The report can be extensive, with exhaustive findings and recommendations about changes that need to be made, Sparrow says. Or it can be as simple as an “aligned” or “not aligned” rating, with the understanding that anything under the “not aligned” category needs to be remediated.
3. Prioritize and remediate gaps in GDPR compliance
Next, the audit team needs to prioritize areas that are out of compliance, based on the risk level of the particular areas. “Take a risk-based approach when working towards remediation,” Sparrow says. “For example, the regulators have commented at conferences that their focus will be on breaches and an organization’s ability to facilitate legitimate subject access requests. If your company is lacking in this area, we recommend fixing it promptly.”
Factors that should be considered when determining risk include probability of occurrence, level of misalignment with regulation, and business impact if infringement occurs. Beginning with the highest-risk areas, begin remediating GDPR compliance gaps found in the discovery phase.
Given the broad reach of the regulation and the various requirements, gaps are unlikely to be remediated by one individual or team, Sparrow says. “Provide tasks to the appropriate owners responsible for remediation and realistic deadlines,” he says.
It’s vital to understand that some remediation items will take longer than others. For example, technical fixes and updates might require budget reallocation and staff augmentation, or data subject rights might require training development for those team members responsible for the front-end handling of end-user requests.
4. Test the remediation efforts
Now that the audit team has invested the time and resources in finding and remediating compliance gaps, it’s vital to ensure that the organization’s processes and systems meet the GDPR requirements.
Test and re-test the controls the organization has put in place, to ensure that gaps are closed, and fix any issues that might arise. “Now that the gaps have been closed, audit to ensure the requirements have been met,” Sparrow says.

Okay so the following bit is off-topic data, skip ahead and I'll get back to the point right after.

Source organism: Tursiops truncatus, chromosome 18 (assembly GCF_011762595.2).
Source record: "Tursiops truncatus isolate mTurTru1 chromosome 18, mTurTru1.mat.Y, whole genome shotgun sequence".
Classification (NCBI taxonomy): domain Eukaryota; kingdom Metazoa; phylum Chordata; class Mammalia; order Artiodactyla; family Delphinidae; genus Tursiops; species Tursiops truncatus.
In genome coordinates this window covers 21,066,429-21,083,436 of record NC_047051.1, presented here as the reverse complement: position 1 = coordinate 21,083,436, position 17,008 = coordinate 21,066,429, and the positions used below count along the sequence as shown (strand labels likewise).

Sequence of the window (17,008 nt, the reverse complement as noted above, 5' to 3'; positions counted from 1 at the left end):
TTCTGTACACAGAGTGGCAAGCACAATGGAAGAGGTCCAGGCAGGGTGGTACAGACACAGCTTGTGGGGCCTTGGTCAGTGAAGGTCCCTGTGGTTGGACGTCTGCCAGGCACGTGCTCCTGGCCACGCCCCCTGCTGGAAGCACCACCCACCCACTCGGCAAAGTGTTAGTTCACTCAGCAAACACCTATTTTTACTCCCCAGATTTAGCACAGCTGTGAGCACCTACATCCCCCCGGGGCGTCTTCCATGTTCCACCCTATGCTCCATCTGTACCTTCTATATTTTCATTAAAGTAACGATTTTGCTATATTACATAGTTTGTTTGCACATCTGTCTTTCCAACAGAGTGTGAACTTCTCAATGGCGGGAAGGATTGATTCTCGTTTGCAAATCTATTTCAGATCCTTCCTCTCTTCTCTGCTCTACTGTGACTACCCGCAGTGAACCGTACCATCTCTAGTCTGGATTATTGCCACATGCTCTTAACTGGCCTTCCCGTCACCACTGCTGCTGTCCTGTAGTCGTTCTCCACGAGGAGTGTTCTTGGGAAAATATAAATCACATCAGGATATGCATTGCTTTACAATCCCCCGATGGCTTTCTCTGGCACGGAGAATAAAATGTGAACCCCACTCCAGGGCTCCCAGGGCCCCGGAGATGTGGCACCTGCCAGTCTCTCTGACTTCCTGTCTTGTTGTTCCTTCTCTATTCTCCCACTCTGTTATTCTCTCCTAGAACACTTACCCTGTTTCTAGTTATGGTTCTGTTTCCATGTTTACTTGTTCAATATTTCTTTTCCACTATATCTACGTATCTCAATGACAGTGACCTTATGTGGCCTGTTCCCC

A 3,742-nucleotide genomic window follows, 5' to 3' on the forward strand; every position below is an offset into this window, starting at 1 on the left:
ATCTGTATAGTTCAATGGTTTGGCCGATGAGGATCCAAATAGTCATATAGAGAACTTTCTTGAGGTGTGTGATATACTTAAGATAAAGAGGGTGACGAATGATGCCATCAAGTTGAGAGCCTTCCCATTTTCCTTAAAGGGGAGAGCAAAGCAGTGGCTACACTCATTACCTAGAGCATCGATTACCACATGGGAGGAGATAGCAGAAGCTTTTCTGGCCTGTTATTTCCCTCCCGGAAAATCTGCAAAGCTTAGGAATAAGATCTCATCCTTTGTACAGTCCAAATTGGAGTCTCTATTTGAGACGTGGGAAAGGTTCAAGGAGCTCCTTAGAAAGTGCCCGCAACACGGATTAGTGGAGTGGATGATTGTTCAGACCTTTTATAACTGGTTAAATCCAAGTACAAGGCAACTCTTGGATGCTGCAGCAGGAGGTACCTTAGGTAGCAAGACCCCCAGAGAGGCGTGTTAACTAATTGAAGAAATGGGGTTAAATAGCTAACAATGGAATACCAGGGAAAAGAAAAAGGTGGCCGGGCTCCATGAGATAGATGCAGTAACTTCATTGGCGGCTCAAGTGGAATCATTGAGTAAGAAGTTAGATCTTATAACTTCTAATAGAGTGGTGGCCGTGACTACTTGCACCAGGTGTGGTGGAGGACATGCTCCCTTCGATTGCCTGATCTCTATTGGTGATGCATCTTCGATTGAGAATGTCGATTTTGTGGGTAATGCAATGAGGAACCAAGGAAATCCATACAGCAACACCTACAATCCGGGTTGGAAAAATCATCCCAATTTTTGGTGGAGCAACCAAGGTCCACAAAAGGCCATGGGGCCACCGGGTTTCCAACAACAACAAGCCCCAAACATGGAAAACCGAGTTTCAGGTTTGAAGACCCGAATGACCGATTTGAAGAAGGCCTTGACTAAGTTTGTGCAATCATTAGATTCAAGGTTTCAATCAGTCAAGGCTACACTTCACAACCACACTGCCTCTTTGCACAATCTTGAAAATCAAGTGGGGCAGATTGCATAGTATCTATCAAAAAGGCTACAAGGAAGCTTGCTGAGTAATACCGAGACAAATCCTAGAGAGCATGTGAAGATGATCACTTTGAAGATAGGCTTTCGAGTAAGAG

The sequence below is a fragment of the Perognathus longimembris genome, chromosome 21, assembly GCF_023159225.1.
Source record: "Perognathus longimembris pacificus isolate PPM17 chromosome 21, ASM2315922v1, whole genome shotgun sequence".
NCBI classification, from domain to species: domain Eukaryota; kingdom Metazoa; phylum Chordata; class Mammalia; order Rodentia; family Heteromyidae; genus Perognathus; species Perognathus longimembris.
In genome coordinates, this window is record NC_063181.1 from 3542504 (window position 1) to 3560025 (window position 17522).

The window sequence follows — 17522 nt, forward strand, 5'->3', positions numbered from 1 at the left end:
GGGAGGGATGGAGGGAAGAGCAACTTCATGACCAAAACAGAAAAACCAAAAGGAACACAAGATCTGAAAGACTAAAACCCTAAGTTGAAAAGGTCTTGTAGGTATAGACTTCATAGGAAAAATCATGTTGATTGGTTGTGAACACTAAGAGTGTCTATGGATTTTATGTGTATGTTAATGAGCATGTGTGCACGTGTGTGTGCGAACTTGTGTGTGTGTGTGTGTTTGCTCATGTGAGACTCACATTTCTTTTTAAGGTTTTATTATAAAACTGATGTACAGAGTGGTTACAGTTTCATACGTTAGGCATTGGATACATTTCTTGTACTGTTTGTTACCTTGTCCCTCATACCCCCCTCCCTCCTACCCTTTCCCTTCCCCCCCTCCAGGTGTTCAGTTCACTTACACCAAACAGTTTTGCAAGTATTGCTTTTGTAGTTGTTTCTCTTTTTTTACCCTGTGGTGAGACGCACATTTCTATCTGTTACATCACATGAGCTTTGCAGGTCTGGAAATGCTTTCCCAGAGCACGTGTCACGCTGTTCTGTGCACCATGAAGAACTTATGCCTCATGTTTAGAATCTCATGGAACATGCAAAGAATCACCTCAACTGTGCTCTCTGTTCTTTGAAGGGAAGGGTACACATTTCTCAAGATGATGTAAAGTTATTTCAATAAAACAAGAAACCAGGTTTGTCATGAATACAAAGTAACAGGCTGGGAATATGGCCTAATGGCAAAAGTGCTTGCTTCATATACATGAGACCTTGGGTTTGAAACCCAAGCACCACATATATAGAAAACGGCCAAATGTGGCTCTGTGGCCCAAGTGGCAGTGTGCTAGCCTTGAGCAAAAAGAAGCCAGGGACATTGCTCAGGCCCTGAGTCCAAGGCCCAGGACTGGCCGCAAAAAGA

Remember that this is an ongoing process. “Regularly perform audits to ensure privacy and compliance program are operating as expected,” Sparrow says. “Performing ongoing audits and tests of the compliance and privacy framework to ensure all is in order. Accountability is a principle under the GDPR, and organizations must implement an ongoing monitoring and enforcement program to test the privacy program’s effectiveness in meeting the GDPR” requirements.
Elements of GDPR and data privacy “need to be incorporated into regular risk analyses,” says Mischa Danaceau, CSO at managed security services provider InteliSecure.
“There are aspects of the law that may not apply to all companies, including appointing a DPO or maintaining records of processing activities,” Danaceau says. “To this end, the audit itself can help companies understand the requirements better.”
Bonus benefits of GDPR self-audits
Performing a GDPR audit takes time, money, and other resources. However, the return on that investment can be greater than simply reducing the risk of a fine. “The positives of doing well on a self-audit far outweigh the costs and effort required to perform the audit,” says John Timmerman, global industry evangelist at Teradata.
For example, Timmerman sees the self-audit as a way to demonstrate customer advocacy. “Every GDPR-affected marketing organization should be leading with how well they’re protecting their customers and advocating on their behalf. It’s surprising how many organizations view GDPR as a dictate rather than an opportunity,” he says. “Leaders in the market will be upfront and vocal about everything they’re doing to be faithful stewards of customer information and they’ll lead by showing their customers specifically how and why that data is used to provide better offers and better service.”